It amazes me how often I enter a Charlotte restaurant bathroom to find there is water on the bathroom floor. It is usually easy to tell if the wet floor has just been mopped, or if the water on the bathroom floor is from the sink or a spill. Either way, the wet bathroom floor presents a particularly dangerous condition. Most restaurant bathroom floors are made of slick tile, and when someone slips and falls, there’s nothing soft to break their landing.
If you’ve been injured by slipping on a wet floor in a restaurant, you may be wondering whether you have a personal injury claim against the restaurant. It’s not always an easy answer, but if you review the four prong test for dangerous conditions on business premises, you can get a sense as to whether you may have a claim.
Was There A Duty?
In order for the business or restaurant to be liable to you in any way, you must first establish that they had a duty of care. If you are a business invitee on a property, the answer is generally yes, the establishment has a duty to keep the premises free of dangerous conditions, including wet bathroom floors. An example where a business may not have a duty would be if you were trespassing on the property late at night when the business was closed, and you were injured as a result.
Was There A Breach Of Duty?
Not only must you establish that a duty existed, but you must also establish that the duty was breached. This means the business, its agents or employees, failed to meet the standard of care the law holds them to, regarding the condition of the property. If the premises are to be kept reasonably free of hazards, and if there is water on the bathroom floor (a hazard), then you would have a strong argument the duty to you has been breached.
Was There Notice Of The Hazard?
It is not enough that there is a duty and that the duty was breached. In a negligence case involving the example of water on a bathroom floor, you must show the entity in control of the property had notice of the hazard. This notice can be actual notice, or constructive notice. An example of constructive notice would treat the party as if they knew, simply because they should have known. If a banana peel drops on the floor and five seconds later you slip on it, chances are the party controlling the premises didn’t have actual or constructive notice. If you trip instead on a dark brown banana peel, suggesting the peel has been on the floor for quite some time, you could argue the store knew or should have known about the existence of the dangerous condition.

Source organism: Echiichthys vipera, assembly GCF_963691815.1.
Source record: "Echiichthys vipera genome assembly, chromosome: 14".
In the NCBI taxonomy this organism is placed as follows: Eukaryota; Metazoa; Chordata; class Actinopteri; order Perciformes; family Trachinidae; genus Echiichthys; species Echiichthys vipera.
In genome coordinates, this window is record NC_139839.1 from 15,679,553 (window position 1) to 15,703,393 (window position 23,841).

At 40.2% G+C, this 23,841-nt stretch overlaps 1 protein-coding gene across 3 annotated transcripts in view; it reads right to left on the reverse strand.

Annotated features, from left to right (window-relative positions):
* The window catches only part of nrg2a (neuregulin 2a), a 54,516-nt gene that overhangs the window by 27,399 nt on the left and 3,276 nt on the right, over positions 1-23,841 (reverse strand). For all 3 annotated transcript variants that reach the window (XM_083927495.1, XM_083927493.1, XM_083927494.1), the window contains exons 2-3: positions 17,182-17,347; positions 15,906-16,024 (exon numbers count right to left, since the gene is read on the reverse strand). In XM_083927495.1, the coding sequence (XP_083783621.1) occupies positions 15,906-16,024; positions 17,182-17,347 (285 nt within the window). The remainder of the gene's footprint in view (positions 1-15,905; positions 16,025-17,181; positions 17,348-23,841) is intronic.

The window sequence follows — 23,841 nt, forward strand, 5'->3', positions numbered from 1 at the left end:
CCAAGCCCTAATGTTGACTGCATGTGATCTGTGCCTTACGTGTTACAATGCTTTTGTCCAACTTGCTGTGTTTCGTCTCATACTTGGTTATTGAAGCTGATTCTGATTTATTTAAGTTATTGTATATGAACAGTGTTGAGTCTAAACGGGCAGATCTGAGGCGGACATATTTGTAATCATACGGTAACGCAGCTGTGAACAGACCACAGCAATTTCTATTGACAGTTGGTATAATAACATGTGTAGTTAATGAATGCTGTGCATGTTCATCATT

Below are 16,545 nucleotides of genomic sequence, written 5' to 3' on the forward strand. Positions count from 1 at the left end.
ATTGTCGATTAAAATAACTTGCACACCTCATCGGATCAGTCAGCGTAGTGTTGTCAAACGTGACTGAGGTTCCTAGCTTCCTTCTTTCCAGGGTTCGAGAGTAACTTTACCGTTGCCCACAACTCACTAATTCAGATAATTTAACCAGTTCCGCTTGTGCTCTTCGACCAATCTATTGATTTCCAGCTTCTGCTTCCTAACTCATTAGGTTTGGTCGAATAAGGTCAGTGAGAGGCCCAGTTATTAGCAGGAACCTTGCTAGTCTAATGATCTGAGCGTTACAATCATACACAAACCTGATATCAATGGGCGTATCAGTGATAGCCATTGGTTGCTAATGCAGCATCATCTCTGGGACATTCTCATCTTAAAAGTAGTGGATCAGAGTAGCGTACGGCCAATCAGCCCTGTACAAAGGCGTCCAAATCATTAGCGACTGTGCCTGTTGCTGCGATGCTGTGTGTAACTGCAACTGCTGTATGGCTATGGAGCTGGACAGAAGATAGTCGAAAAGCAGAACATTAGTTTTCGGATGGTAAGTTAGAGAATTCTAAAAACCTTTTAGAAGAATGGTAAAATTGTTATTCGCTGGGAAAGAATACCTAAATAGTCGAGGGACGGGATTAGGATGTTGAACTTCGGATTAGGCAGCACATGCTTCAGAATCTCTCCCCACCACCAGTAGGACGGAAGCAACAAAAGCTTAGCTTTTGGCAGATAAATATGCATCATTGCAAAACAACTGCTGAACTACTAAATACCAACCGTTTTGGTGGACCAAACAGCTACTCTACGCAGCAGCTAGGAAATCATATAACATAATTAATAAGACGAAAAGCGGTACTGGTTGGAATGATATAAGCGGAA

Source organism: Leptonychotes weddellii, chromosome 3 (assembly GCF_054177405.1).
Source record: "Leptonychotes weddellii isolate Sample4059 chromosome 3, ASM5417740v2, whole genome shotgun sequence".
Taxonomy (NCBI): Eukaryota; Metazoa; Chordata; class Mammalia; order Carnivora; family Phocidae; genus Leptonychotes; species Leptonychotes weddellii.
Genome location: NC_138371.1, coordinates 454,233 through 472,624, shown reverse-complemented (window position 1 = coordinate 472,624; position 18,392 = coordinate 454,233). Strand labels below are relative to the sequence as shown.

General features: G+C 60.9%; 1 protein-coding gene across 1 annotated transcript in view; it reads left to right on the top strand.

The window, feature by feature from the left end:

Were There Damages As A Direct Result?
Hopefully this question makes sense. Even if there is a duty, and even if that duty is breached, if you don’t have damages you don’t have a claim or case. The reason is that you have not experienced a loss. A personal injury claim is made to seek compensation for a loss. That loss can be physical (a broken arm, a concussion), and it can also be less tangible, as is the case with anxiety. Typically, you can recover for all damages which stem directly from the injury sustained.
Speak With A Personal Injury Lawyer Today
If you want to know if you have a personal injury claim or case, give us a call. We will listen to your story, ask a few questions, and help you understand your options. We can be reached by requesting a call HERE, or by calling us at 704.749.7747. We hope you choose to Recover With Us.